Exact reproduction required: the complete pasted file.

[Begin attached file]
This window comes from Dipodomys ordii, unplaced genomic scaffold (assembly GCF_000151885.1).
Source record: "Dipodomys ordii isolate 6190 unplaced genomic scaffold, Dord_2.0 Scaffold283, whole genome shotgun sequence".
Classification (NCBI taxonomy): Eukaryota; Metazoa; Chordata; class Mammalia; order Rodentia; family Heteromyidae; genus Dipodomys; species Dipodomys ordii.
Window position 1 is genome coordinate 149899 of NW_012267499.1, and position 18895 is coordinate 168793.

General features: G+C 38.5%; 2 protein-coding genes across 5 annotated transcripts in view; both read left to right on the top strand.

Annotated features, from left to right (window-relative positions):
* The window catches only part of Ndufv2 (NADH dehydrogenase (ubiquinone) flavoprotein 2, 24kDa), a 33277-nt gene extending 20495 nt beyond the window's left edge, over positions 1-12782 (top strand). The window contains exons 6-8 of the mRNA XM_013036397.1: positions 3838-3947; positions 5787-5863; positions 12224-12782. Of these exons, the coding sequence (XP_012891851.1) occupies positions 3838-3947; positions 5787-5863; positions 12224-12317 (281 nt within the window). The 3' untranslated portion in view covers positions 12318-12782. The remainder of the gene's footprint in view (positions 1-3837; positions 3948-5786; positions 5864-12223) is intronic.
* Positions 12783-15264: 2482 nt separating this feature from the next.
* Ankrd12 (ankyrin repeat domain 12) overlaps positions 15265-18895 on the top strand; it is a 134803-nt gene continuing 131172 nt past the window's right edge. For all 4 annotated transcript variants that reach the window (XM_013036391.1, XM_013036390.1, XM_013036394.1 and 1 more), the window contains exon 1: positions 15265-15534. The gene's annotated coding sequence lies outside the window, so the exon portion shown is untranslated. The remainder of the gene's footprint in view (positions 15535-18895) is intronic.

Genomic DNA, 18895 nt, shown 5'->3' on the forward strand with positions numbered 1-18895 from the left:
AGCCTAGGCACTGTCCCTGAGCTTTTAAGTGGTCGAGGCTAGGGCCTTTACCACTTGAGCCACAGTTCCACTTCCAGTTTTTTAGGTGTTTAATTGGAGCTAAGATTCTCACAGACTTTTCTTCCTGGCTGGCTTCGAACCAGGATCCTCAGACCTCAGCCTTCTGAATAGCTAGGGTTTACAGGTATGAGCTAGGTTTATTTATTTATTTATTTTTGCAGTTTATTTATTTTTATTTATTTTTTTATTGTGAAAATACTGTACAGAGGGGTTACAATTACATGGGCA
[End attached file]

This window comes from Dipodomys ordii, unplaced genomic scaffold (assembly GCF_000151885.1).
Source record: "Dipodomys ordii isolate 6190 unplaced genomic scaffold, Dord_2.0 Scaffold283, whole genome shotgun sequence".
Classification (NCBI taxonomy): Eukaryota; Metazoa; Chordata; class Mammalia; order Rodentia; family Heteromyidae; genus Dipodomys; species Dipodomys ordii.
Window position 1 is genome coordinate 149899 of NW_012267499.1, and position 18895 is coordinate 168793.

General features: G+C 38.5%; 2 protein-coding genes across 5 annotated transcripts in view; both read left to right on the top strand.

Annotated features, from left to right (window-relative positions):
* The window catches only part of Ndufv2 (NADH dehydrogenase (ubiquinone) flavoprotein 2, 24kDa), a 33277-nt gene extending 20495 nt beyond the window's left edge, over positions 1-12782 (top strand). The window contains exons 6-8 of the mRNA XM_013036397.1: positions 3838-3947; positions 5787-5863; positions 12224-12782. Of these exons, the coding sequence (XP_012891851.1) occupies positions 3838-3947; positions 5787-5863; positions 12224-12317 (281 nt within the window). The 3' untranslated portion in view covers positions 12318-12782. The remainder of the gene's footprint in view (positions 1-3837; positions 3948-5786; positions 5864-12223) is intronic.
* Positions 12783-15264: 2482 nt separating this feature from the next.
* Ankrd12 (ankyrin repeat domain 12) overlaps positions 15265-18895 on the top strand; it is a 134803-nt gene continuing 131172 nt past the window's right edge. For all 4 annotated transcript variants that reach the window (XM_013036391.1, XM_013036390.1, XM_013036394.1 and 1 more), the window contains exon 1: positions 15265-15534. The gene's annotated coding sequence lies outside the window, so the exon portion shown is untranslated. The remainder of the gene's footprint in view (positions 15535-18895) is intronic.

Genomic DNA, 18895 nt, shown 5'->3' on the forward strand with positions numbered 1-18895 from the left:
AGCCTAGGCACTGTCCCTGAGCTTTTAAGTGGTCGAGGCTAGGGCCTTTACCACTTGAGCCACAGTTCCACTTCCAGTTTTTTAGGTGTTTAATTGGAGCTAAGATTCTCACAGACTTTTCTTCCTGGCTGGCTTCGAACCAGGATCCTCAGACCTCAGCCTTCTGAATAGCTAGGGTTTACAGGTATGAGCTAGGTTTATTTATTTATTTATTTTTGCAGTTTATTTATTTTTATTTATTTTTTTATTGTGAAAATACTGTACAGAGGGGTTACAATTACATGGGCA